Posted on

Tudor kirtles and petticoats

Intro: The Tudor Tailor’s Patterns for Tudor kirtles and petticoats

I am still in the midst of writing my historical romance novel and have hit that crossroads where I have run out of original Renn Faire character story arc and the proverbial wall. So I decided, “Hey why not make yourself a costume and go to some local faire and be your female protagonist again and see where she takes go.”

So I’m going the Nottingham Festival …. in a month …from yesterday. It’s the last local faire until the spring and will tie in nicely with the timing of #NaNoWriMo which starts on 11/1. No pressure. Since time was of the essence, rather than draft my own patterns because I have to start from the ground up, I chose to go with The Tudor Tailor’s Tudor kirtles and petticoats pattern. I bought the pattern a couple of years ago and it’s been sitting around calling to me.

The fabric of choose is asphalt grey 5.3 ounce linen that I also acquired two years ago. The sleeves may or may not be made in either willow or natural linen, it depends on our capricious weather.

More to follow …

Posted on

Simplicity’s 2621 16th Century Underpinnings: Farthingale review

First of all, I want to give props to Simplicity, they’ve really stepped up their game over the past 15-20 years with their period patterns.  I’m sure it’s part whining from costumers like myself about inconsistencies and their marketing and R&D  people telling the higher ups about such sites as Reconstructing History and the plethora of period patterns.  Or then again, it could such be the success of The Tudors, which I have taken the first season to task here.

The pattern pieces are very, very close to those in Juan De Alcega’s Tailor’s Pattern Book 1589.  In fact, it’s close enough for me to never try to draft a farthingale from De Alcega’s book again.  I’d really prefer to use my own tried and true and Renn Faire tested pattern from Janet Arnold’s Patterns of Fashion, but time is of ye ole essence, so I’m making due with what I have readily on hand.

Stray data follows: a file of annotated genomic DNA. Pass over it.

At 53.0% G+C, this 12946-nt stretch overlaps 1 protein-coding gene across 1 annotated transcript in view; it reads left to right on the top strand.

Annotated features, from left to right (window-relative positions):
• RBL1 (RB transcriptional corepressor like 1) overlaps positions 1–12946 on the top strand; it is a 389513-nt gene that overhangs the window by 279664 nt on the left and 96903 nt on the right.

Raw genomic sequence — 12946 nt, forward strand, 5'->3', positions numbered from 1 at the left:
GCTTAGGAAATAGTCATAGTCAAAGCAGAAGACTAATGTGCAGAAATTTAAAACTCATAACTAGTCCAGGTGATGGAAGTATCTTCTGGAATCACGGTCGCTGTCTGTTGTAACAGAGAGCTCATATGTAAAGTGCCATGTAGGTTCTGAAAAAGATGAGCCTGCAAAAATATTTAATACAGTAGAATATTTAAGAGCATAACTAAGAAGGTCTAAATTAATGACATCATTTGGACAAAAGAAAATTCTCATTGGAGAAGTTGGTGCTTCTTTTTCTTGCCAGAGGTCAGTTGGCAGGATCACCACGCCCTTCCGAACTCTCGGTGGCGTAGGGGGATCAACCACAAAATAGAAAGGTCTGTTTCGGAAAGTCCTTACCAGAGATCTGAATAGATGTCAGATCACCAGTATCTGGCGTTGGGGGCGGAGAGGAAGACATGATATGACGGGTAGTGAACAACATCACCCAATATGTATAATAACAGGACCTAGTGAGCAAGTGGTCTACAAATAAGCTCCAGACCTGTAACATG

The only changes that I recommend making are:

  1. Make life easier on yourself and do not sew up both side seams until after you sew on the casing for your hoop wire unto the right side of the fabric, stopping about 2-1/2 inches from edges on both sides. [picture below]  After the hoop wire casings are sewn in place, then sew up the remaining seam, remembering to leave an opening as show on the pattern.Photo-0266
  2. Why do step #1? It is much easier to pull the hoop wire out and re-insert in for washing and Rennie worth their weight in um… well, they know that after a season of Faire farthingales need a good washing and unless you’ve used the plastic coated hoop wire and have some way to hang the silly thing up, it’s just a lot nicer to be able to throw it into the washer and dryer, I’m just saying.  (Also, now that I’ve used it, not a fan of the plastic coated hoop wire, too flimsy for anything other than lightweight fabric, which this is for.)
  3. Spacing: if you are planning to wear a heavy, jewel encrusted velvet Noble’s gown, you will want space your rows of hooping closer together.  I recommend 4 inches rather than the near 6 as laid out on the pattern.  Remember, more hoop wire, more stability and less likely your new farthingale will collapse under the weight of your gown.
  4. Cut your hoop wire about 12 inches longer that recommended on the pattern and either use use the little metal caps in the cut ends that are sold for this purpose or use the lazy girl’s choice of wrapping the edges with a piece of water proof bandage tape.  This will allow enough extra hoop wire for an overlap and it extra gives you something to garb a hold of when you are extracting said hoop wire for laundering and repair.